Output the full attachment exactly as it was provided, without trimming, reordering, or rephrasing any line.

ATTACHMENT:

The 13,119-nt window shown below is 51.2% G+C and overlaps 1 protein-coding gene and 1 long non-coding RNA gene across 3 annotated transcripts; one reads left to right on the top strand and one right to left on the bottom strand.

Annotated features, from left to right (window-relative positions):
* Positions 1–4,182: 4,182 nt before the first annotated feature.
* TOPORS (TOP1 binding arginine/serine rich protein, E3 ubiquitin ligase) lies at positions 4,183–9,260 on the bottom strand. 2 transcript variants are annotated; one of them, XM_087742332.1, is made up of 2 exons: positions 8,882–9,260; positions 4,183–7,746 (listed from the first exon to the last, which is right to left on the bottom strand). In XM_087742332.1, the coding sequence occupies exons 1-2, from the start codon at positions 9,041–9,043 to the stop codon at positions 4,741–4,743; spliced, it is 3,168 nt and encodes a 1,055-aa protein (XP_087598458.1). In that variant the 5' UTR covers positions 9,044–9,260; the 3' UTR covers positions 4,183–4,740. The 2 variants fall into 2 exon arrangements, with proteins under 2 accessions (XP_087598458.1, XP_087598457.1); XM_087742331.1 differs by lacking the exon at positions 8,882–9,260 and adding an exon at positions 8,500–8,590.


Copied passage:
The 13,119-nt window shown below is 51.2% G+C and overlaps 1 protein-coding gene and 1 long non-coding RNA gene across 3 annotated transcripts; one reads left to right on the top strand and one right to left on the bottom strand.

Annotated features, from left to right (window-relative positions):
* Positions 1–4,182: 4,182 nt before the first annotated feature.
* TOPORS (TOP1 binding arginine/serine rich protein, E3 ubiquitin ligase) lies at positions 4,183–9,260 on the bottom strand. 2 transcript variants are annotated; one of them, XM_087742332.1, is made up of 2 exons: positions 8,882–9,260; positions 4,183–7,746 (listed from the first exon to the last, which is right to left on the bottom strand). In XM_087742332.1, the coding sequence occupies exons 1-2, from the start codon at positions 9,041–9,043 to the stop codon at positions 4,741–4,743; spliced, it is 3,168 nt and encodes a 1,055-aa protein (XP_087598458.1). In that variant the 5' UTR covers positions 9,044–9,260; the 3' UTR covers positions 4,183–4,740. The 2 variants fall into 2 exon arrangements, with proteins under 2 accessions (XP_087598458.1, XP_087598457.1); XM_087742331.1 differs by lacking the exon at positions 8,882–9,260 and adding an exon at positions 8,500–8,590.